Proteins and their binding partners with complementary shapes form complexes. Fisher was onto something when he introduced the “key and lock mechanism” in 1896. For the first time the shape of molecules was considered crucial for molecular recognition. Since then there have been various attempts to improve upon this theory in order incorporate the structural diversity of proteins and their binding partners.
Koshland proposed the “induced fit” mechanism in 1956, which states that interacting partners undergo local conformational changes upon complex formation to strengthen binding. An additional mechanism “conformational selection” was introduced by Monod, Wyman and Changeux who argued that the conformational change occurred before binding driven by the inherent conformational heterogeneity of proteins. Given a protein that fluctuates between two states A and B and a substrate C that only interacts with one of these states, the chance of complex formation depends on the probability of our protein being in state A or B. Furthermore, one could imagine a scenario where a protein has multiple binding partners, each binding to a different conformational state. This means that some proteins exists in an equilibrium of different structural states, which determines the prevalence of interactions with different binding partners.
Based on this observation Michielssens et al. used various in-silico methods to manipulate the populations of binding-competent states of ubiquitin in order to change its protein binding behaviour. Ubiquitin is known to take on two equally visited states along the “pincer mode” (the collective motion describing the first PCA-eigenvector); closed and open.
Different binding partners prefer either the closed, open or both states. By introducing point mutations in the core of ubiquitin, away from the binding interface, Michielssens et al. managed to shift the conformational equilibrium between open and closed states, thereby changing binding specificity.
Point mutations were selected according to the following criteria:
⁃ residues must be located in the hydrophobic core
⁃ binding interface must be unchanged by the mutation
⁃ only hydrophobic residues may be introduced (as well as serine/threonine)
⁃ glycine and tryptophan were excluded because of their size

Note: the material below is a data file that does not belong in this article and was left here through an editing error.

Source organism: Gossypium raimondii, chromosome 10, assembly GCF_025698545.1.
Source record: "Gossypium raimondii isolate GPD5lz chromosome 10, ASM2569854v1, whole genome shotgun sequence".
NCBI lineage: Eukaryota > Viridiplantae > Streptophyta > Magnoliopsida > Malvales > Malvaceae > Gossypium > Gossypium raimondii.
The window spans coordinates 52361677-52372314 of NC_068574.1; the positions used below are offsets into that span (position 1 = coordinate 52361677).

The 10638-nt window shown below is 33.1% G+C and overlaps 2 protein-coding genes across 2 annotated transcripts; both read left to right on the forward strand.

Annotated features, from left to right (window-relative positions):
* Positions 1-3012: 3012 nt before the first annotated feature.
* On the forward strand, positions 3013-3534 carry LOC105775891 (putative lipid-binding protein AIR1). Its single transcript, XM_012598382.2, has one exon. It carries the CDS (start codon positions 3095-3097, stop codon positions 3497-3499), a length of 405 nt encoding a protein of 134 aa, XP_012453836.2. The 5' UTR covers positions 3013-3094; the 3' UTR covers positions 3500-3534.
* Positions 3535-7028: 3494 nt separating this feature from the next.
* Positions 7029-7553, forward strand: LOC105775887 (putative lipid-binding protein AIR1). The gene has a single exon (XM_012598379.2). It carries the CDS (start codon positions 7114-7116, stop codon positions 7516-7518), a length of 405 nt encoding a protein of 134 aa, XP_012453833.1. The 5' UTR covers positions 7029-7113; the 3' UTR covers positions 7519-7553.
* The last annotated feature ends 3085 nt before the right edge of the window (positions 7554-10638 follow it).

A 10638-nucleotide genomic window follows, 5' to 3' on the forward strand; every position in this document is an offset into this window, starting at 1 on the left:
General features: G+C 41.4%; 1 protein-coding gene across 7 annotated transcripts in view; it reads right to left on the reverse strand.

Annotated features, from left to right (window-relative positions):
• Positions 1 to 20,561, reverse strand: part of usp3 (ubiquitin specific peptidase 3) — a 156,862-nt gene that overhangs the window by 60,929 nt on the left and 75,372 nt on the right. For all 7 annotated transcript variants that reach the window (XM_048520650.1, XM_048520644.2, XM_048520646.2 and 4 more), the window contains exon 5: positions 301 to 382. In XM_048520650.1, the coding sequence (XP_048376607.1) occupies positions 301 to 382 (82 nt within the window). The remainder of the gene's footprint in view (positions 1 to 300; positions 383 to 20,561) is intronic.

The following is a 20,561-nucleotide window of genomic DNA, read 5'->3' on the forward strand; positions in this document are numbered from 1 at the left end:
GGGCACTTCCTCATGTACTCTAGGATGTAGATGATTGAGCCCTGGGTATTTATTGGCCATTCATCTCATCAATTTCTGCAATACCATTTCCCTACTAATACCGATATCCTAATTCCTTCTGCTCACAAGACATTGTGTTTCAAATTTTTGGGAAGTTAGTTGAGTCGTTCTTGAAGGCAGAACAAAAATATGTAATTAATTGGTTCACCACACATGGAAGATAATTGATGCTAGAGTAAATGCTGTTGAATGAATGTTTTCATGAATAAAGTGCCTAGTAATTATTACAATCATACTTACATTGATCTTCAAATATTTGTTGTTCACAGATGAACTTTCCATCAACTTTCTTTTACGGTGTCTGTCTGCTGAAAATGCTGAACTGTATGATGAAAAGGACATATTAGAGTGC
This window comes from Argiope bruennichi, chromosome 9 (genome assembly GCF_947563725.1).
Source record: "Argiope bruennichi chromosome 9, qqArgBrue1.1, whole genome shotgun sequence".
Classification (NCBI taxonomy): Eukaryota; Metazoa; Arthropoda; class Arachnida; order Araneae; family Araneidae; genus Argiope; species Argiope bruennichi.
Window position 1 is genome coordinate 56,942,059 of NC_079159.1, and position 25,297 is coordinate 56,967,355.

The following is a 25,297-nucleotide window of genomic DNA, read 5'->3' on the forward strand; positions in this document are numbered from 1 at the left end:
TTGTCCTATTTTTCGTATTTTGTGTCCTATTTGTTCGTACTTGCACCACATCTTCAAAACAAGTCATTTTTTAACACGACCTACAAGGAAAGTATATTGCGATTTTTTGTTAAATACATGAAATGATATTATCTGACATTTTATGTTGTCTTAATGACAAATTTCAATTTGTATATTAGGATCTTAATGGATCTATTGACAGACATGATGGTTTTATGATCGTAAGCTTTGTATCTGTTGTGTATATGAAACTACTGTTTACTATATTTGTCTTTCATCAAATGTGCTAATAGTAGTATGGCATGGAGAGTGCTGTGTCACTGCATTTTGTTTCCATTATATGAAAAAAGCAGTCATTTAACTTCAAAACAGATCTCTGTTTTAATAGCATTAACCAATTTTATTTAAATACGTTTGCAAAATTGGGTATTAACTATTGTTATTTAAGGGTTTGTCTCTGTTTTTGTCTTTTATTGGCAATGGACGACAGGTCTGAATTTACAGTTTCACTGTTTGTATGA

Fast growth thermal integration (FGTI), a method based on molecular dynamics, was used to calculate the relative de-/stabilisation of the open/closed state caused by each mutation. Interestingly, most mutations that caused stabilisation of the open states were concentrated on one residues, Isoleucine 36 (Slide 7).
For the 15 most significant mutations a complete free energy profile was calculated using Umbrella sampling.
To further validate that they correctly categorised their mutants into stabilising the open or closed state, six X-ray structure of ubiquitin in complex with a binding partner that prefers either the open or closed state were simulated with each of their mutations. Figure 5 shows the change in binding free energy that is caused by the mutation in compatible, neutral and incompatible complexes (compatible may refer to an “open favouring mutation” (blue) in an open complex (blue) and vice versa).
In their last step a selection of open and closed mutations was introduced into an open complex and the change in binding free energy was compared between experiment (NMR) and their simulations. For this example, their mutants behaved as expected and an increase in binding free energy was observed when the closed mutations were introduced into the open complex while only subtle changes were seen when the “compatible” closed mutations were introduced.
The authors suggest that in the future this computational protocol may be a corner stone to designing allosteric switches. However, given that this approach requires pre-existing knowledge and is tailored to proteins with well defined conformational states it may take some time until we discover its full potential.